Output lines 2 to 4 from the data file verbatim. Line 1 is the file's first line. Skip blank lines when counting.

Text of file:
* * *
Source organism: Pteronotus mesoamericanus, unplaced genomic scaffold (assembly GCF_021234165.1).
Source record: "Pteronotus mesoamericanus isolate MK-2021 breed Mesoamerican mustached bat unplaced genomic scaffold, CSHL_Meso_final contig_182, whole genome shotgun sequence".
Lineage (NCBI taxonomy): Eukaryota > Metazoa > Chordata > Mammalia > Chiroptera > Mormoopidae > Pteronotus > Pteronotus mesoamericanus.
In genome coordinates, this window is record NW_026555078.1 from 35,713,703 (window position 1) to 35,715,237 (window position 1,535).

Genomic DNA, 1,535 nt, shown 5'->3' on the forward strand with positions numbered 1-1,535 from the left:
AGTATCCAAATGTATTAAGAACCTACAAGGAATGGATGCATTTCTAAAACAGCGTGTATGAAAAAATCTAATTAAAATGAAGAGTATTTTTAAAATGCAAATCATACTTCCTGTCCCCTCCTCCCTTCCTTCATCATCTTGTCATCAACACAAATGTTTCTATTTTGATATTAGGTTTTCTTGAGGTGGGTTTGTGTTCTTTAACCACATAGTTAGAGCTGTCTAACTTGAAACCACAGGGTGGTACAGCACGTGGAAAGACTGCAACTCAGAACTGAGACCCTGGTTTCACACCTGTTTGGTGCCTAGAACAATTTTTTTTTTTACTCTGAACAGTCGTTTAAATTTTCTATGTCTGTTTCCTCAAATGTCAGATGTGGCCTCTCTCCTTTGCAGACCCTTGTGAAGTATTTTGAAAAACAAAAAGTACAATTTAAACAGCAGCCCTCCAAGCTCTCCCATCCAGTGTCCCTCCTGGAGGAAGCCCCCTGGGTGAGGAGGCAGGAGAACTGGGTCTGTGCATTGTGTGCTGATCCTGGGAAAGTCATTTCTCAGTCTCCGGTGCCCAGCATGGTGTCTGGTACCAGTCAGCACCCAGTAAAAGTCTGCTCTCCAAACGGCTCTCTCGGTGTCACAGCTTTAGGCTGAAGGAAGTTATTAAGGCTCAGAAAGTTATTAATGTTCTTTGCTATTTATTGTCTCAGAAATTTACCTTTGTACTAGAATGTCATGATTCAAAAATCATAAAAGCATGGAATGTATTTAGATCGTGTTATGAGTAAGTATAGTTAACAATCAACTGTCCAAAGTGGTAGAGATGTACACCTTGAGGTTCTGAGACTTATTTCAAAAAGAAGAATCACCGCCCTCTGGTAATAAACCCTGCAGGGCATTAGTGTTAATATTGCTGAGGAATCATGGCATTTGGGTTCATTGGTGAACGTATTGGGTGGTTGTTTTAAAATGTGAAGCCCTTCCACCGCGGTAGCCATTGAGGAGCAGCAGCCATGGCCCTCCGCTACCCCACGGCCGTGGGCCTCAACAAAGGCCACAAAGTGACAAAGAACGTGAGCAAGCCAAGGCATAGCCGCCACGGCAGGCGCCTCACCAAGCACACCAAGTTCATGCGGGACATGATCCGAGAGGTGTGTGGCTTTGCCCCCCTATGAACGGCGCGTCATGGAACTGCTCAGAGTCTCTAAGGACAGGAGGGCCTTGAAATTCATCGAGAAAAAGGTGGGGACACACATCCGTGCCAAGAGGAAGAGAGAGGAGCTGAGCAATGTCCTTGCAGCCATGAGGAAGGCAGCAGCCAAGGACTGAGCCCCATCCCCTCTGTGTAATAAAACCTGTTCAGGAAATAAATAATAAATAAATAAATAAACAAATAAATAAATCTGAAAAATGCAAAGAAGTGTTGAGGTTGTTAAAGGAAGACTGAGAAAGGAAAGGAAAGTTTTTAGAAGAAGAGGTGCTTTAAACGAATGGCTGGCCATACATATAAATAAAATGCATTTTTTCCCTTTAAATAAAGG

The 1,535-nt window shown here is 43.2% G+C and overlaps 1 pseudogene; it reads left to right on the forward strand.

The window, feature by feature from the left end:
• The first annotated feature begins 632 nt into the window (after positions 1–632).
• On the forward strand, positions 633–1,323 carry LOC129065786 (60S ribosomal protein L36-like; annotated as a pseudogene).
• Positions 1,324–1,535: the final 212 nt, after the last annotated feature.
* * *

Source record: "Pteronotus mesoamericanus isolate MK-2021 breed Mesoamerican mustached bat unplaced genomic scaffold, CSHL_Meso_final contig_182, whole genome shotgun sequence".
Lineage (NCBI taxonomy): Eukaryota > Metazoa > Chordata > Mammalia > Chiroptera > Mormoopidae > Pteronotus > Pteronotus mesoamericanus.
In genome coordinates, this window is record NW_026555078.1 from 35,713,703 (window position 1) to 35,715,237 (window position 1,535).